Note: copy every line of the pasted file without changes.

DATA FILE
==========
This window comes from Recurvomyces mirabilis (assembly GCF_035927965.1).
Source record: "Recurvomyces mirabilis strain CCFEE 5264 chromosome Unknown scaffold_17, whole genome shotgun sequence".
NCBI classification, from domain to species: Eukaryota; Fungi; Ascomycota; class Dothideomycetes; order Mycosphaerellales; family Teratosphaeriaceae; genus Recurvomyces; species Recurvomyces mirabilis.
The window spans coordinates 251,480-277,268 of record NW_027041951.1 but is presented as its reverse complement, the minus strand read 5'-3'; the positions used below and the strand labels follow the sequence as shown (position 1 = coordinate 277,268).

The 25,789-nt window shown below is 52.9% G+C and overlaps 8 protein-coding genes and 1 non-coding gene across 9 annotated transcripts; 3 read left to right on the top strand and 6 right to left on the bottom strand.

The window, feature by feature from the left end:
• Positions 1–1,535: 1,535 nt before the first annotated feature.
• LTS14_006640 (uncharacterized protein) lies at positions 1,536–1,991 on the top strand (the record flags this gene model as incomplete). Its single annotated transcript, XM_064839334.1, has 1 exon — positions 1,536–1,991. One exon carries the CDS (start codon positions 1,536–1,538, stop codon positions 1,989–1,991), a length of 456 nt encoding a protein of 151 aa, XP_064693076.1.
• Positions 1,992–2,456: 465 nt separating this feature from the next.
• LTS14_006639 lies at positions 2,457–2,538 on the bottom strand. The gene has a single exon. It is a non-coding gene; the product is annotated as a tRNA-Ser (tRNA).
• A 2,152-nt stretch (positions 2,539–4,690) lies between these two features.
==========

This window comes from Recurvomyces mirabilis (assembly GCF_035927965.1).
Source record: "Recurvomyces mirabilis strain CCFEE 5264 chromosome Unknown scaffold_17, whole genome shotgun sequence".
NCBI classification, from domain to species: Eukaryota; Fungi; Ascomycota; class Dothideomycetes; order Mycosphaerellales; family Teratosphaeriaceae; genus Recurvomyces; species Recurvomyces mirabilis.
The window spans coordinates 251,480-277,268 of record NW_027041951.1 but is presented as its reverse complement, the minus strand read 5'-3'; the positions used below and the strand labels follow the sequence as shown (position 1 = coordinate 277,268).

The 25,789-nt window shown below is 52.9% G+C and overlaps 8 protein-coding genes and 1 non-coding gene across 9 annotated transcripts; 3 read left to right on the top strand and 6 right to left on the bottom strand.

The window, feature by feature from the left end:
• Positions 1–1,535: 1,535 nt before the first annotated feature.
• LTS14_006640 (uncharacterized protein) lies at positions 1,536–1,991 on the top strand (the record flags this gene model as incomplete). Its single annotated transcript, XM_064839334.1, has 1 exon — positions 1,536–1,991. One exon carries the CDS (start codon positions 1,536–1,538, stop codon positions 1,989–1,991), a length of 456 nt encoding a protein of 151 aa, XP_064693076.1.
• Positions 1,992–2,456: 465 nt separating this feature from the next.
• LTS14_006639 lies at positions 2,457–2,538 on the bottom strand. The gene has a single exon. It is a non-coding gene; the product is annotated as a tRNA-Ser (tRNA).
• A 2,152-nt stretch (positions 2,539–4,690) lies between these two features.